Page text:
Former Inspector Rips Iraq Policy
Though Ritter, a former Marine who served in the Gulf War, called Saddam Hussein a “psychopath,” he urged the nation not to rush to judgment or to practice “vigilante justice.”
His stop at Harvard was part of a speaking tour that will lead him next to Britain, where Ritter plans to support efforts backing further weapons inspections prior to military action.
“Friends don’t let friends drive drunk,” Ritter said. “And I’m going to tell [the British] that we have a drunk at the wheel of American foreign policy.”
Ritter said that while he agreed the U.S. should hesitate to trust a historically deceitful Iraq, it would be wrong not to allow Iraq to prove its good faith this time.
“[Hussein] has to be held accountable to the law,” Ritter said. “But the law says if he cooperates, he’s off the hook.”
The law, United Nations Security Council Resolution 687, demands that the Iraqis comply with a mandate of 100 percent disarmament and provide weapons inspectors with unfettered access, but it does not provide for regime change—which is the Bush administration’s stated objective.
Consequently, Ritter said, any U.S. military action to that end undertaken without prior Security Council approval would violate international and domestic norms.
“This is a direct assault on international law,” Ritter said. “This is a direct assault on the Constitution.”
Ritter faulted the U.S. for attempting to circumvent international guidelines in order to further its own aspirations of what he called “American imperialism.” The primary means of accomplishing this objective has been the manipulation of weapons inspectors, he argued.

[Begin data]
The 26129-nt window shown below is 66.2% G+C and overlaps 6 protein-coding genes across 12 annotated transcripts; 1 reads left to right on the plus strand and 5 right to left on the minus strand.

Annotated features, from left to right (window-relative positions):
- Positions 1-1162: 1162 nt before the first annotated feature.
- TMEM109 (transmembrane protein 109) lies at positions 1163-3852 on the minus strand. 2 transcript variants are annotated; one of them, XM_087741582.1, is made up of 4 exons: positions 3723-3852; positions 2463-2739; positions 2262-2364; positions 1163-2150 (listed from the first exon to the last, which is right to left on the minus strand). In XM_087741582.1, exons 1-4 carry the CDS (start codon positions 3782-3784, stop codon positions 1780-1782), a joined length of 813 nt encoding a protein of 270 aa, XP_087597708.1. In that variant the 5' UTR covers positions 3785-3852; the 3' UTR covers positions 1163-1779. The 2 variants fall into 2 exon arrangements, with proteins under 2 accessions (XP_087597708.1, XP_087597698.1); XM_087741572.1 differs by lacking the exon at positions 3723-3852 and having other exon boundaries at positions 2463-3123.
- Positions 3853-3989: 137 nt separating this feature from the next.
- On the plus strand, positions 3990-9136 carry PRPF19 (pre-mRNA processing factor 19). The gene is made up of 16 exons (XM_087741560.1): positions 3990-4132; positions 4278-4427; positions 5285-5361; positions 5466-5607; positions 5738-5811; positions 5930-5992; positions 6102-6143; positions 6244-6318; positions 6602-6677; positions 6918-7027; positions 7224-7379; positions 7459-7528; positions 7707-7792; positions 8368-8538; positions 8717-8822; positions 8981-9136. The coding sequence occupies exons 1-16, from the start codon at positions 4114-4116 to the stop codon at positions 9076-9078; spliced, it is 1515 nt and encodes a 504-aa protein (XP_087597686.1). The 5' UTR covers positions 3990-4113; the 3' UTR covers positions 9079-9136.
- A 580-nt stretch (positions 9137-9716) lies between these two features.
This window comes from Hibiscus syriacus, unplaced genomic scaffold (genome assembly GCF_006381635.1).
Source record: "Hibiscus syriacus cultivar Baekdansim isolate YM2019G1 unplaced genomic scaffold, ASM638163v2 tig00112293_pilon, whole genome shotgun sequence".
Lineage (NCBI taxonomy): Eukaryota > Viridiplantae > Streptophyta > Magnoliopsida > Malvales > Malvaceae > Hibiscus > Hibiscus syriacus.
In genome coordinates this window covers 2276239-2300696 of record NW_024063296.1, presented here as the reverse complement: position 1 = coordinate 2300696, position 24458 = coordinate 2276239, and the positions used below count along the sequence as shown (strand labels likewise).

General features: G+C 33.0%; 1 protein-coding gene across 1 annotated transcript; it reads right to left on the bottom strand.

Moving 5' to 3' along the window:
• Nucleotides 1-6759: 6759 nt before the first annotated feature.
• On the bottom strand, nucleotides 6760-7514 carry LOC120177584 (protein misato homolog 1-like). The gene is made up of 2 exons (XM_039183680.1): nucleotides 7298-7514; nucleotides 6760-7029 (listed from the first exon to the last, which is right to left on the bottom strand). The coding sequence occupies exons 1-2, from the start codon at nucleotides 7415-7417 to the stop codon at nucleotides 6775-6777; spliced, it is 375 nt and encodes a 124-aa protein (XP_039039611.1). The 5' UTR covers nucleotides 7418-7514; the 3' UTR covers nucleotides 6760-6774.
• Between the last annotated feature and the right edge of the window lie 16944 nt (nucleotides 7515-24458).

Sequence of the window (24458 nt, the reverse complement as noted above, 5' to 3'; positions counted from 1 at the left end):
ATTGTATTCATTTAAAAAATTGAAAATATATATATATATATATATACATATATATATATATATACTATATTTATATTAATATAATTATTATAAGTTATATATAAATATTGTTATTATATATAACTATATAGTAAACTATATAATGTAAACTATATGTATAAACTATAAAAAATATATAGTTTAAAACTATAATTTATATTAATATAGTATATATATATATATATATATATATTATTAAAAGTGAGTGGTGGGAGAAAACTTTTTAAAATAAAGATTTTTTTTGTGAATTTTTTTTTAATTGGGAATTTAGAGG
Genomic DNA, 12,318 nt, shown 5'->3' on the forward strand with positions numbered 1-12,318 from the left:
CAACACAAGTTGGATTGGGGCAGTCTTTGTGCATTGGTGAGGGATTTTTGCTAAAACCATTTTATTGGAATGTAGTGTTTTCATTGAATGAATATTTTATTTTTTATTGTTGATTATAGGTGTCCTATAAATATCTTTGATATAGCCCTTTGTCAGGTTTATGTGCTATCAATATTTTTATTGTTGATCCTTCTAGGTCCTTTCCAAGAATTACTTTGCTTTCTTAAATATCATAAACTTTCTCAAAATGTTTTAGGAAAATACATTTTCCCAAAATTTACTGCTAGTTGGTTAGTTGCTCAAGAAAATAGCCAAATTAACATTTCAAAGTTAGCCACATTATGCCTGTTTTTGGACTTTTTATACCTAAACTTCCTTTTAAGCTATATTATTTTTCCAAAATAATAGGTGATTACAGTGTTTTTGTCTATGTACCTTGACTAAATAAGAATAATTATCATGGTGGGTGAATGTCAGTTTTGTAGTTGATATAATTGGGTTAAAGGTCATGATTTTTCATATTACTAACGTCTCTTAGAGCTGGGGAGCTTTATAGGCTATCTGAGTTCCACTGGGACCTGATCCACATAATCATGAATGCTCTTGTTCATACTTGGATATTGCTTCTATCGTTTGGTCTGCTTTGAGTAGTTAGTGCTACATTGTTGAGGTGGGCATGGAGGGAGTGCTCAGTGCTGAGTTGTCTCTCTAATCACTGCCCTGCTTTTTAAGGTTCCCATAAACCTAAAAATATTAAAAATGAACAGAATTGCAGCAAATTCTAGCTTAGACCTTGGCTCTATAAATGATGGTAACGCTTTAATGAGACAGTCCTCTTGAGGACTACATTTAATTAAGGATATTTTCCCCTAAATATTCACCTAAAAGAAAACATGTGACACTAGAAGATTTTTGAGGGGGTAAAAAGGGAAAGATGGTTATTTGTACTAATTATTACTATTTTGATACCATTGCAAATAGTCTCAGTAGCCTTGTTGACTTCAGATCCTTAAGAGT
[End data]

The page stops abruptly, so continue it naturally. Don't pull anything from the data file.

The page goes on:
Contrary to the government’s claims that Saddam Hussein threw UN inspectors out of Iraq, Ritter said that Clinton National Security Advisor Sandy Berger was actually responsible for their ejection.
Ritter said Berger got Richard Butler, the UN official in charge of overseeing the inspections, to order inspectors to inspect a non-military site in Baghdad, forcing Iraq into a position of non-compliance with the UN that forced the withdrawal of inspectors in 1998, setting the stage for a U.S. bombing campaign.
Ritter argued that the inspectors were removed in order to pre-empt their imminent report stating that Iraq had been “qualitatively disarmed,” as inspectors had not found any evidence of illegally rebuilt or retained material.
“American policy from 1991 has been regime removal over disarmament,” Ritter said. “Disarmament is only useful to the United States so long as it furthers regime removal.”
He contended that the report, had it been issued, would have brought an end to a decade of economic sanctions against Iraq that he blamed for the deaths of hundreds of thousands of Iraqi civilians.
Ritter’s comments were met mostly with favor by the audience.
“I’m concerned morally after 10 years of sanctions that we’ve punished these people enough,” said Bradley C. Duchaine, a post-doctoral fellow in psychology. “And I’m worried this is going to come back to haunt us.”
But some were not swayed by his arguments.
“What was a nuisance was that he was so much about law and procedure,” said audience member Francis Woehrling. “But in international situations that doesn’t apply. So we didn’t have to remove Milosevic or Hitler?”
The speech was the first in a series of biweekly seminars on the Middle East sponsored by the Weatherhead Center for International Affairs.